Study Plan

What is a study plan?

A study plan is an organized schedule that students create that outlines study times and learning goals. Just like with work or school schedules, college students should develop a study schedule where they can block off days and times in their calendar dedicated to studying. Creating a study plan not only helps you become more organized, but it also holds you accountable for your own learning outcomes. If you are an online student, a study plan is even more important in your success in college, since you need to have self-discipline and determination to complete your studies without the constant reminders of an instructor.

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Use these four steps to create your study plan

Step #1: Create a time chart of your current activities. Creating a time chart will allow you to see how you spend your time from day to day. For a one-week period, take notes about your daily activities. Record things like when you are at work, school, or home with family. Even note when you eat and sleep. Once you have done this for a week, look for times that you can slip in an hour of dedicated studying. This chart can be helpful for determining days and times that are consistent each week that you can devote to studying.

Step #2: Develop a schedule – Now that you have determined available days and times for studying, make a mark in your planner or calendar. Use detailed notes to block out times on your calendar so that you are reminded every time you look at it. It is best to have a schedule written down so you don’t forget. Seeing it written down can make it seem more important, like a doctor’s appointment you cannot miss. Also, it is helpful to write down which subject you plan to study, so you can be sure devote enough time to each of your classes. For example, Mondays and Thursdays can be set aside for studying math, while Tuesdays and Fridays can be devoted to English.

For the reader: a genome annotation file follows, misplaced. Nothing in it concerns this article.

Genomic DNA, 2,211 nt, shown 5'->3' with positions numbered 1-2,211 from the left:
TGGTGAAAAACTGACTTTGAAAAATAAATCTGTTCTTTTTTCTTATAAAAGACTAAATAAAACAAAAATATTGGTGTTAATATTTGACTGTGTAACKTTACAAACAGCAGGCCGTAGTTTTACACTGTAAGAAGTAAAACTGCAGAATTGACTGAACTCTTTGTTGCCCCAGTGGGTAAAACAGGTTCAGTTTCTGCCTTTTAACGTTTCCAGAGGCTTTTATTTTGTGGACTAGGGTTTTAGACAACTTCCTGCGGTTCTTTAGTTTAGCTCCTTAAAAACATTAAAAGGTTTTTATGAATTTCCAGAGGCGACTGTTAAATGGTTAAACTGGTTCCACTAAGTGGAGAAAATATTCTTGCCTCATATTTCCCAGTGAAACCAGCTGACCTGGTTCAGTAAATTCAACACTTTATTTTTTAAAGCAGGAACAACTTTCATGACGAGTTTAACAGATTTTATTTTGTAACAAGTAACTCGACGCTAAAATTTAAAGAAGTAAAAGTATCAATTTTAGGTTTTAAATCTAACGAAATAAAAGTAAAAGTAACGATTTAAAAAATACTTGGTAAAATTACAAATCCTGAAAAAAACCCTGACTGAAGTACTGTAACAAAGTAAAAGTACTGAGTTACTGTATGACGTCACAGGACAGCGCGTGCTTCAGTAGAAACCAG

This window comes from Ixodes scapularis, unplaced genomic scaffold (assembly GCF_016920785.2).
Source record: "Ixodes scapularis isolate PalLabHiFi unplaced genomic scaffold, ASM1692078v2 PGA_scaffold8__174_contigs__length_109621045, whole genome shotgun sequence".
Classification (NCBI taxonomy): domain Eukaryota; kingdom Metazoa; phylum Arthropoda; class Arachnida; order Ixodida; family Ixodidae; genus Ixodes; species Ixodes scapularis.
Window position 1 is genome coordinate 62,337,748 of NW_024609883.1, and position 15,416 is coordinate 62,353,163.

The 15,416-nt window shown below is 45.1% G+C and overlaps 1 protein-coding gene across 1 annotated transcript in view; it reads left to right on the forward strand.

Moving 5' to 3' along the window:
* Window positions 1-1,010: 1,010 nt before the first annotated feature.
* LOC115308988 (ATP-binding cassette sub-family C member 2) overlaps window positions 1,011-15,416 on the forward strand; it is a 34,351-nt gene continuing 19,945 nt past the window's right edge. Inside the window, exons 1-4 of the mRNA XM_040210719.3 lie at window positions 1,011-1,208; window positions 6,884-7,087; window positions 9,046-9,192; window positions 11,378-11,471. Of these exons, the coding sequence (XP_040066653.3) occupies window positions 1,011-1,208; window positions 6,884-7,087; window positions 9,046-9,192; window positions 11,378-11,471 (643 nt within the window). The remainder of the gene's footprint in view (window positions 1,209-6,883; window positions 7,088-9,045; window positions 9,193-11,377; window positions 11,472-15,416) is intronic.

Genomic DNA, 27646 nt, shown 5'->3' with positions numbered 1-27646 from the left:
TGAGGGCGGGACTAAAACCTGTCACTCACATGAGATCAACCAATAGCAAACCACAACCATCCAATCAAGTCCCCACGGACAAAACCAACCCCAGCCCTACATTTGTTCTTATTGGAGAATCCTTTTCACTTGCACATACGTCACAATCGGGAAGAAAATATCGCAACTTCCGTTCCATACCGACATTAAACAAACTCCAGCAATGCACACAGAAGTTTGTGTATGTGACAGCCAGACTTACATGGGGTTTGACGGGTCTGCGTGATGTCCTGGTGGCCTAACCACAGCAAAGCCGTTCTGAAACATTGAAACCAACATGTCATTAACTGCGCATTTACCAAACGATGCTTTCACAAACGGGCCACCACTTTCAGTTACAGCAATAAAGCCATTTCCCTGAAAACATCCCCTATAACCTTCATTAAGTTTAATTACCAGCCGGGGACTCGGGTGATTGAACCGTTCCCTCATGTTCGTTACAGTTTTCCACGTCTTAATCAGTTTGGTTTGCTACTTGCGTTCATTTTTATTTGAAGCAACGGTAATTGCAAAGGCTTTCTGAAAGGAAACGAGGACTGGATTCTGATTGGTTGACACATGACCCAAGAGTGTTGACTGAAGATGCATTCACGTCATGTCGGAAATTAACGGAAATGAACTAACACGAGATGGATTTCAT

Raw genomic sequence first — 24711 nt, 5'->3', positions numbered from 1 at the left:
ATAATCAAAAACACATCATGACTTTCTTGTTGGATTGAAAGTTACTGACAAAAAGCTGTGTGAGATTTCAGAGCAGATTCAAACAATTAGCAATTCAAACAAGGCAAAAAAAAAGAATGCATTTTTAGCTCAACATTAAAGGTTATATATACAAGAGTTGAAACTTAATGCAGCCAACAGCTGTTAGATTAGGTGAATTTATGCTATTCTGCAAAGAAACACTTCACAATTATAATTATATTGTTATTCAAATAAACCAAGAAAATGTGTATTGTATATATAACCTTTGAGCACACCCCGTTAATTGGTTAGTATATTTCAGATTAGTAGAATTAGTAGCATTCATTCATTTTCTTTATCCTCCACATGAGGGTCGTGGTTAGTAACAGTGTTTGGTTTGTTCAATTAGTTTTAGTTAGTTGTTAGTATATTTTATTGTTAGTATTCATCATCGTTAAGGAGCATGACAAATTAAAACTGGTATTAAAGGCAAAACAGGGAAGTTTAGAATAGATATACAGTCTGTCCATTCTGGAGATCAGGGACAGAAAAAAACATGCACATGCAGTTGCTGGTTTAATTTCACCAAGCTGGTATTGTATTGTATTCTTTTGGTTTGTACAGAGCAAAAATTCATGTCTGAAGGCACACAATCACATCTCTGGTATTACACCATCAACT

Step #3: Determine your study goals – At the beginning of each week, determine why you need to study and what you plan to accomplish in each class. Do you want to raise your average in a particular class in order to maintain a certain GPA? Are you preparing for a big exam? For example, if you are studying for an important midterm exam, alter your study plan two weeks prior to the test to incorporate review of old tests and notes in your sessions. On the other hand, when you don’t have an upcoming test, use your study time to read ahead one chapter in order to grasp the next lecture. You will need to tailor your study plan depending on your weekly goals, so be sure to analyze what you plan to get out of each study session. While it is tempting to skip your study session when there isn’t a test looming over your head, you will reduce your future test preparation time by reading ahead and preparing for lectures.

Step #4: Stick to your schedule – A study plan works best if it is followed on a consistent basis. You should try to develop a study plan that you can follow for the length of each semester of college. Since most students enroll in different classes each semester, you will have to reevaluate your plan and fine-tune it each term. Remember, the most important thing is sticking to your plan.

 

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Strategize for effective follow-through

One way to ensure you follow through with your plan is to schedule time for other activities. By achieving a balanced schedule, your mind will be more receptive during time devoted to studying. If you schedule several long days in a row of studying, you will get discouraged and will be tempted to give up. It is acceptable, and even recommended, that you schedule time for nonacademic activities, such as exercise, hobbies, and socializing with other students. When you are studying, remember to take breaks in order to prevent feeling overwhelmed.

Lastly, some students find it helpful to find a study partner. Studying with a classmate allows for collaboration and discussion. When creating your study plan, check with other students in your class to determine if you can coordinate study sessions. However, if you tend to socialize more than study when you are around others, stick to an independent study plan. If you do choose to study with a partner, choose someone with whom you are likely to stay on task.

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